Are Women Persons? The “Persons” Case

Jan 01 1970 Tags: canada, canadian, equality, female, feminism, gender, history, magistrate, person's case, rights, woman, women, women's

Emily Murphy (born Emily Gowan Ferguson; 14 March 1868 to 17 October 1933) — a Canadian women's rights activist, jurist, and author. In 1916, she became the first female magistrate in Canada, and in the British Empire. She is best known for her contributions to Canadian feminism, specifically to the question of whether women were "persons" under Canadian law.

Murphy is known as one of the "The Famous Five" (also called "The Valiant Five")[1]—a group of Canadian women's rights activists that also included Henrietta Muir Edwards, Nellie McClung, Louise McKinney and Irene Parlby. In 1927, the women launched the "Persons Case," contending that women could be "qualified persons" eligible to sit in the Senate. The Supreme Court of Canada ruled that they were not. However, upon appeal to the Judicial Committee of the British Privy Council, the court of last resort for Canada at that time, the women won their case.[2] read more...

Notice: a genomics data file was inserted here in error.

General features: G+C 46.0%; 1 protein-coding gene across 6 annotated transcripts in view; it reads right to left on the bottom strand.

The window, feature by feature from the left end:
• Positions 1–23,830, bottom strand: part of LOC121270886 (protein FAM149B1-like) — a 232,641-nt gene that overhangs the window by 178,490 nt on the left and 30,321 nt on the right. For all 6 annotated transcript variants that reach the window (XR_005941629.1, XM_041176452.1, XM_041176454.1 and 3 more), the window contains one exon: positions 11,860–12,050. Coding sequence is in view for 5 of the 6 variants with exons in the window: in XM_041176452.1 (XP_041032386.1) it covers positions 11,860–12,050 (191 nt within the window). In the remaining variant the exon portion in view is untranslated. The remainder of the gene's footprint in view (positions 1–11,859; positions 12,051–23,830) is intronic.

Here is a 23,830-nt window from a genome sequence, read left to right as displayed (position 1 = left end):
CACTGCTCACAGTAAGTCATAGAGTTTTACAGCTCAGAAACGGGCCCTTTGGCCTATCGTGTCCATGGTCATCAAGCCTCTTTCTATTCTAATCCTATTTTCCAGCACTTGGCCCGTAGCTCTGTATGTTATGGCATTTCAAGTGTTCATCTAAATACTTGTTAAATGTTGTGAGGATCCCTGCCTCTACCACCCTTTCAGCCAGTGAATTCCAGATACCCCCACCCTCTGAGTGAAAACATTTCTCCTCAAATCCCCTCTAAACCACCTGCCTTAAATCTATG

Edwards v Canada (AG)[1]—also known as the Persons Case—is a famous Canadian constitutional case that decided that women were eligible to sit in the Canadian Senate. The case, put forward by the Government of Canada on the lobbying of a group of women known as the Famous Five, began as a reference case in the Supreme Court of Canada, which ruled that women were not "qualified persons" and thus ineligible to sit in the Senate. The case then went to the Judicial Committee of the Imperial Privy Council, at that time the court of last resort for Canada within the British Empire and Commonwealth. The Judicial Committee overturned the Supreme Court's decision.

The Persons Case was a landmark case in two respects. First, it established that Canadian women were eligible to be appointed senators. Second, it established what came to be known as the "living tree doctrine", which is a doctrine of constitutional interpretation that says that a constitution is organic and must be read in a broad and liberal manner so as to adapt it to changing times. read more...

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